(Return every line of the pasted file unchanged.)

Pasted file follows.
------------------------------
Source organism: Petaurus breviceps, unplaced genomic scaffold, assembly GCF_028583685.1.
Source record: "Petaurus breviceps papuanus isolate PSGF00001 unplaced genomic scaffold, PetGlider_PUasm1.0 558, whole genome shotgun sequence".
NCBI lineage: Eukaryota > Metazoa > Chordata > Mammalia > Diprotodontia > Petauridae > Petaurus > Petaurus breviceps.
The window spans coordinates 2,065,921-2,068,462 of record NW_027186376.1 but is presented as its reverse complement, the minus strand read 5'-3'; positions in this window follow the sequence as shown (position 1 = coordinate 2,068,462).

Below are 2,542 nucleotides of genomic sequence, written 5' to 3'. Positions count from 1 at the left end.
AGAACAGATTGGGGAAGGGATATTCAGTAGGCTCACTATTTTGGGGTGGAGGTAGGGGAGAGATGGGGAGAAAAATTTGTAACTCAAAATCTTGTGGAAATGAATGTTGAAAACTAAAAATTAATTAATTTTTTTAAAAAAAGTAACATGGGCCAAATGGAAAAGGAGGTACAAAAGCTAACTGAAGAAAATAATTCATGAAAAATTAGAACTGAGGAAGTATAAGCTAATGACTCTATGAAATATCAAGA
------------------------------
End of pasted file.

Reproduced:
Source organism: Petaurus breviceps, unplaced genomic scaffold, assembly GCF_028583685.1.
Source record: "Petaurus breviceps papuanus isolate PSGF00001 unplaced genomic scaffold, PetGlider_PUasm1.0 558, whole genome shotgun sequence".
NCBI lineage: Eukaryota > Metazoa > Chordata > Mammalia > Diprotodontia > Petauridae > Petaurus > Petaurus breviceps.
The window spans coordinates 2,065,921-2,068,462 of record NW_027186376.1 but is presented as its reverse complement, the minus strand read 5'-3'; positions in this window follow the sequence as shown (position 1 = coordinate 2,068,462).

Below are 2,542 nucleotides of genomic sequence, written 5' to 3'. Positions count from 1 at the left end.
AGAACAGATTGGGGAAGGGATATTCAGTAGGCTCACTATTTTGGGGTGGAGGTAGGGGAGAGATGGGGAGAAAAATTTGTAACTCAAAATCTTGTGGAAATGAATGTTGAAAACTAAAAATTAATTAATTTTTTTAAAAAAAGTAACATGGGCCAAATGGAAAAGGAGGTACAAAAGCTAACTGAAGAAAATAATTCATGAAAAATTAGAACTGAGGAAGTATAAGCTAATGACTCTATGAAATATCAAGA